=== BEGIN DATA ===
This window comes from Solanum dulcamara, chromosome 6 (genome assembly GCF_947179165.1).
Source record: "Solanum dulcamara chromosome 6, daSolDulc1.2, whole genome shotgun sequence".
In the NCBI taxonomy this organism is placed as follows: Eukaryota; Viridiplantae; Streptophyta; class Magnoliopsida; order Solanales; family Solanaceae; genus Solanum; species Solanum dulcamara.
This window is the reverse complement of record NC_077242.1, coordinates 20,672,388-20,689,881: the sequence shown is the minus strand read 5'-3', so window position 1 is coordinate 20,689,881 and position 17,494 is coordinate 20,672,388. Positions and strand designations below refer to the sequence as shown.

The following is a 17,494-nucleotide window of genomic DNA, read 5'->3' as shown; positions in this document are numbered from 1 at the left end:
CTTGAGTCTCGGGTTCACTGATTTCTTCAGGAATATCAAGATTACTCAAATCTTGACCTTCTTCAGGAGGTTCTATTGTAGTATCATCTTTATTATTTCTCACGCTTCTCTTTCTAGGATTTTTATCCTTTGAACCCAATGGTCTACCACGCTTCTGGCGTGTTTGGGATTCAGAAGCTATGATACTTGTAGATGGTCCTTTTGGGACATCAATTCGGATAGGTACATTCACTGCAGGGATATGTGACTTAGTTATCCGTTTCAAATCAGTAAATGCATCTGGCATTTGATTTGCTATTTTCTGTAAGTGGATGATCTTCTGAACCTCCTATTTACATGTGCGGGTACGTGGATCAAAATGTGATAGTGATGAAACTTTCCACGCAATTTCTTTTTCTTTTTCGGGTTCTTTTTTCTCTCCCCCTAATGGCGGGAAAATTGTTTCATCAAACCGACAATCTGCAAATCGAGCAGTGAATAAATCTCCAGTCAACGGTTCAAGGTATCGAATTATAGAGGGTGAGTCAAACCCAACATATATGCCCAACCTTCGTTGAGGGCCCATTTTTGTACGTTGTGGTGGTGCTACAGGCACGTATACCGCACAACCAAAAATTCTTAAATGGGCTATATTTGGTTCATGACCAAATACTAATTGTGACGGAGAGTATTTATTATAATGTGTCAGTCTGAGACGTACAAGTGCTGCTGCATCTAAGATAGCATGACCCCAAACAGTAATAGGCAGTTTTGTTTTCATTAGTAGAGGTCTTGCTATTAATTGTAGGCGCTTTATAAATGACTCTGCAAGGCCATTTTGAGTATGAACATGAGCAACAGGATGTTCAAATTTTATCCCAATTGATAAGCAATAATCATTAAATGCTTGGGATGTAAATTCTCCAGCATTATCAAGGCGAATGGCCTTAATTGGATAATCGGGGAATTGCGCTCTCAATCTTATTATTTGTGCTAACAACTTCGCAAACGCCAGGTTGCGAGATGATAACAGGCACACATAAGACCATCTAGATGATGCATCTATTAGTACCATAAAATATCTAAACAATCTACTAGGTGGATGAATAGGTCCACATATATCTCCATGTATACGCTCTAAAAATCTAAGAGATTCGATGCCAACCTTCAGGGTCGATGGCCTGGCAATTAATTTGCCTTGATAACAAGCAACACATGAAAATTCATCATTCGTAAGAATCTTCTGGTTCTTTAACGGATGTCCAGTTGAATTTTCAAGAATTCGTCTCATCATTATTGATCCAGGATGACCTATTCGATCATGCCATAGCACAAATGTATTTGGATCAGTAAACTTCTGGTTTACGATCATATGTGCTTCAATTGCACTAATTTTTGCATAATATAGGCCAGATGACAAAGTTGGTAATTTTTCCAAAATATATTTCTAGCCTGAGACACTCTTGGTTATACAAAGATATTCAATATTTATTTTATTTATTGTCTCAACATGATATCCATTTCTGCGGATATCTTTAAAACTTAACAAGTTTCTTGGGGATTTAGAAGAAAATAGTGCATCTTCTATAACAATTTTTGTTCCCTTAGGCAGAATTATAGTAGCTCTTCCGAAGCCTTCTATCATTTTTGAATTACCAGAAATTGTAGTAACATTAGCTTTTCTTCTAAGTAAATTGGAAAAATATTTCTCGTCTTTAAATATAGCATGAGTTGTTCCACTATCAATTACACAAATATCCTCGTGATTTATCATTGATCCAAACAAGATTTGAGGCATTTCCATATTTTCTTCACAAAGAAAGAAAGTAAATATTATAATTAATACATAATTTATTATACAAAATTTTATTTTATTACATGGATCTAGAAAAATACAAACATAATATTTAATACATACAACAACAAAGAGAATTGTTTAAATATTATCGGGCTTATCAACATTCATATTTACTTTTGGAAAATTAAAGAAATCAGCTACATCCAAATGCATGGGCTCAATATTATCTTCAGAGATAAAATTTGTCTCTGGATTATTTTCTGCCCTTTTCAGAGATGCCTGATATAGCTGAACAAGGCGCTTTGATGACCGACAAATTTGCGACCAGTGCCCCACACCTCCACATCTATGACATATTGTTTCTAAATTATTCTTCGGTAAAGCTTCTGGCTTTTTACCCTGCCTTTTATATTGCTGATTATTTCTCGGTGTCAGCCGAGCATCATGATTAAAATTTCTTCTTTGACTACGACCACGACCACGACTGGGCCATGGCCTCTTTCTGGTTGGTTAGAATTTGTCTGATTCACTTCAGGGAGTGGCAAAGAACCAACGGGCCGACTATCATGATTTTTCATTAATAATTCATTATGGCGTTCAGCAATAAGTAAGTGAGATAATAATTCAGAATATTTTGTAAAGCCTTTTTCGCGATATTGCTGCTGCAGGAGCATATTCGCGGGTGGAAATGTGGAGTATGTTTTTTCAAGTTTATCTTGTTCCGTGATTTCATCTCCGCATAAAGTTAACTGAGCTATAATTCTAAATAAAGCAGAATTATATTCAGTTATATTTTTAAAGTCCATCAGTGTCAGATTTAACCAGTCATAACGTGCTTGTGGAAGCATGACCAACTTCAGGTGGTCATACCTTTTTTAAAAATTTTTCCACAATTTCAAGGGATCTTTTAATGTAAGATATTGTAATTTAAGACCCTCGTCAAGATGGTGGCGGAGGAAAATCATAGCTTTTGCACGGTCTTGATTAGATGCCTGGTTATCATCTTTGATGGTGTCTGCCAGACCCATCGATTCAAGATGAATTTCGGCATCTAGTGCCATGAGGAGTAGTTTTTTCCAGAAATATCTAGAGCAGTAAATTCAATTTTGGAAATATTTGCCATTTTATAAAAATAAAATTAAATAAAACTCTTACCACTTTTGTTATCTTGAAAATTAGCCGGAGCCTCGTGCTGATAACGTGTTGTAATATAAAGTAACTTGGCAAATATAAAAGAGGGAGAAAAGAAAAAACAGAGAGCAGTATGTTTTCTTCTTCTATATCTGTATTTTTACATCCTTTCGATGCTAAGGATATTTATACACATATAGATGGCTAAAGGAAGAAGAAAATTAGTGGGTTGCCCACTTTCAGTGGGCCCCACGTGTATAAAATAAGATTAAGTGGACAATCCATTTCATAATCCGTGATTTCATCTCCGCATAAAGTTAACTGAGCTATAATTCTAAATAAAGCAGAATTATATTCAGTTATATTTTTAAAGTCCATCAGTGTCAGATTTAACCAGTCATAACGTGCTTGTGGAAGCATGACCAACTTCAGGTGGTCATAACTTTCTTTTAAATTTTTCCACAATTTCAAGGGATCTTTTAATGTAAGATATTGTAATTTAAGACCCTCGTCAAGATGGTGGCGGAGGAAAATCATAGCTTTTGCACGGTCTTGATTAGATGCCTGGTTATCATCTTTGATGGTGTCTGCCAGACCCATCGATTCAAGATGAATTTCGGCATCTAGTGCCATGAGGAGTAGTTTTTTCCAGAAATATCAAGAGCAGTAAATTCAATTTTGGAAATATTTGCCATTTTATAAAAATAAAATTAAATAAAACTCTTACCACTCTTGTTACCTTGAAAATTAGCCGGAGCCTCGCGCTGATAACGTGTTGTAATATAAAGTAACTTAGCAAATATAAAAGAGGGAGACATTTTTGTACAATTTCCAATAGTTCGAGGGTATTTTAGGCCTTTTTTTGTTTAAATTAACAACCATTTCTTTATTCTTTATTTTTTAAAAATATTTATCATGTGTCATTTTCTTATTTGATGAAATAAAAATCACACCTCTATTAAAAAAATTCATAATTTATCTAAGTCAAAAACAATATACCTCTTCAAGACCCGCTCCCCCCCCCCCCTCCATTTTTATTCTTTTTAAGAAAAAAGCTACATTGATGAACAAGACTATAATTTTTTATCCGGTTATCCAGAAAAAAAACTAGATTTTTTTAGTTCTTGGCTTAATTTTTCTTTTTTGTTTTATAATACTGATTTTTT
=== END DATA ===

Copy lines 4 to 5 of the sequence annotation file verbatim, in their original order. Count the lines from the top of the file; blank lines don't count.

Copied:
This window is the reverse complement of record NC_077242.1, coordinates 20,672,388-20,689,881: the sequence shown is the minus strand read 5'-3', so window position 1 is coordinate 20,689,881 and position 17,494 is coordinate 20,672,388. Positions and strand designations below refer to the sequence as shown.

The following is a 17,494-nucleotide window of genomic DNA, read 5'->3' as shown; positions in this document are numbered from 1 at the left end: